Panel balances corporate and local interests

By in News


Sylvia McAdam spoke about how everyone is affected by treaties.
Sylvia McAdam spoke about how everyone is affected by treaties.

Law students at the University of Saskatchewan are raising awareness about Canada’s human rights issues, most recently through a panel discussion on resource extraction.

The U of S chapter of Canadian Lawyers Abroad held a panel discussion titled “Resource Extraction and Corporate Social Responsibility: Aboriginal Peoples, Land Use and the Future of Saskatchewan.” The event took place on March 6 at the College of Law and was hosted in collaboration with the U of S Office of Sustainability, Corporate Law Club, environmental law student group Green Legal and event sponsor KPMG Enterprises.

The discussion featured representatives from both industry and academia. The four panelists included the co-founder of the Idle No More movement Sylvia McAdam, attorney Larry Kowalchuk, former Cameco Corporation president and CEO Gerald Grandey and Chief Reginald Bellerose of the Muskowekan First Nation. Law professor Ibironke Odumosu-Ayanu moderated the discussion.

Bellerose was the first panel member to speak. He talked about his commitment to future generations through investments in education and long-term business thinking.

“The biggest thing that we’re doing in Muskowekwan is trying to focus on treaty and inherent rights implementation,” Bellerose said. “The intent of the treaties was to share the land. In 2014, First Nations are the poorest of the poor, in Saskatchewan and in Canada. That’s not what the treaties were for.”

Bellerose has worked to build a First Nations community that is competitive in business and his vision remains focused on enterprise in his community, primarily in the area of natural resource development and sustainability.

The second panelist to speak was McAdam. A direct descendant of treaty people and hailing from Treaty 6 lands, she highlighted the failures of the Canadian government to adequately acknowledge the treaties and their implications.

“Canada is going through contortions trying to extinguish the treaty terms and promises that created the foundation of Canada,” said McAdam, “I am one of the treaty descendants. I can go back to the treaty document and I can pinpoint to you my great-grandfather who took treaty. All of you are beneficiaries. You benefit from that treaty.”

McAdam has received several human rights awards and fellowships, including the Carole Geller Human Rights Award for her large contributions to the betterment of disadvantaged Canadians’ lives.

Grandey then offered a more practical and pragmatic view of the relationships between businesses and treaties. Grandey joined Cameco in 1993 as senior vice-president of marketing and became president and CEO in 2003, before stepping down in late 2012.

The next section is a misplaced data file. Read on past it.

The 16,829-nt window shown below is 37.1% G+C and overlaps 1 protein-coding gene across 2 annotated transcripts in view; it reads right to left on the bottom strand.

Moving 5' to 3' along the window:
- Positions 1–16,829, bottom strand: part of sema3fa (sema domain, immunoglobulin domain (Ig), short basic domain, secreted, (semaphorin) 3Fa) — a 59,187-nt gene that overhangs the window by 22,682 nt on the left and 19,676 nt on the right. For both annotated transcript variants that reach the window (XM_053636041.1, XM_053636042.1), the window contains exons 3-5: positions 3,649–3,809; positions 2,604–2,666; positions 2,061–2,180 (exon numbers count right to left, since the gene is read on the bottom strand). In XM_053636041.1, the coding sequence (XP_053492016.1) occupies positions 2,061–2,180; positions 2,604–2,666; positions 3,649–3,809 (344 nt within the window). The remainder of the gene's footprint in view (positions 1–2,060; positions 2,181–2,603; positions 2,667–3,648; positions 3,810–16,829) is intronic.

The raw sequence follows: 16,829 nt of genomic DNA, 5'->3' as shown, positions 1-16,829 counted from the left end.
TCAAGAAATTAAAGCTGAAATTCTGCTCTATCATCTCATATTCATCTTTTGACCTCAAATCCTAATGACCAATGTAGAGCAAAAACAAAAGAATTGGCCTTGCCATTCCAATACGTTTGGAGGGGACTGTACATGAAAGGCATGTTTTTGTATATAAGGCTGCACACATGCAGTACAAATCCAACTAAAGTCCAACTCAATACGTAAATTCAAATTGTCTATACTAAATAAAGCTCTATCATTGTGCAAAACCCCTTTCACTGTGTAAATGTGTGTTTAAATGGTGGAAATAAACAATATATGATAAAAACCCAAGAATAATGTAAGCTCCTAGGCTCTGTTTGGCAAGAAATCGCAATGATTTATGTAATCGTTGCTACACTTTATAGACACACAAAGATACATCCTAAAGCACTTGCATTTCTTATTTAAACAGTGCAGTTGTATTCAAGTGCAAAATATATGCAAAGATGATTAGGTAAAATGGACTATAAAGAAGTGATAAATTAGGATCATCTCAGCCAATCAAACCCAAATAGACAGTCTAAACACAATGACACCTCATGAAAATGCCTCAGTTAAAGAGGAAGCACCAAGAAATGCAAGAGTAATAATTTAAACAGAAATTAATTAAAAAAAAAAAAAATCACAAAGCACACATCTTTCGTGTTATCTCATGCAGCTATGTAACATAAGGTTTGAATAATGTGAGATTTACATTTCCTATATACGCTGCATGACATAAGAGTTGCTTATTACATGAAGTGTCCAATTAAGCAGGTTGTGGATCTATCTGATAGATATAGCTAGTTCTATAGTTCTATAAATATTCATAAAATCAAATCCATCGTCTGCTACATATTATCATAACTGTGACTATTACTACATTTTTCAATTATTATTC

“People tend to talk about corporations as large, cold, monolithic, organizations. They don’t have a soul or a heart … a corporation is simply a gathering of people,” said Grandey.

Grandey’s view that corporations are simply groups of people helped him realize that Cameco could benefit its people and their communities.

“When I was trying to lead [Cameco], we realized we had a larger duty. Yes, we have to be profitable. Yes, we have shareholders. But we have other stakeholders. And those stakeholders are the communities in which we live,” Grandey said. “To me, that was the soul of the organization. Our employees cared about their children’s futures and making their communities a better place.”

Kowalchuk was the final panelist to speak. He called aspiring lawyers to action, asking them to commit to equality and ethics in their trade.

“When you are taking the responsibility to speak on behalf of human beings, which you do as a lawyer, or as an activist or as a human rights advocate, who are you speaking for? Yourself? An ideology? An idea? It seems like that’s the case, but it’s not,” Kowalchuk said. “You’re speaking for human beings. The people who you’re working for, or with,  should determine what you say.”

The CLA is a charity that uses law to improve lives, primarily by supporting rule of law, good governance and human rights work in the developing world and Canada’s north.

“This year we have chosen to focus on corporate social responsibility, specifically, within the extraction industry and its impact on the environment, human rights and indigenous people at home and abroad,” said CLA Co-President Linh Le.

Grandey said that there is a strong connection between the people that work for corporations and their communities.

“I’ve yet to meet anybody who really doesn’t care about the air they breathe, the water they drink, or the community in which they live.”

Photo: Jeff Glasel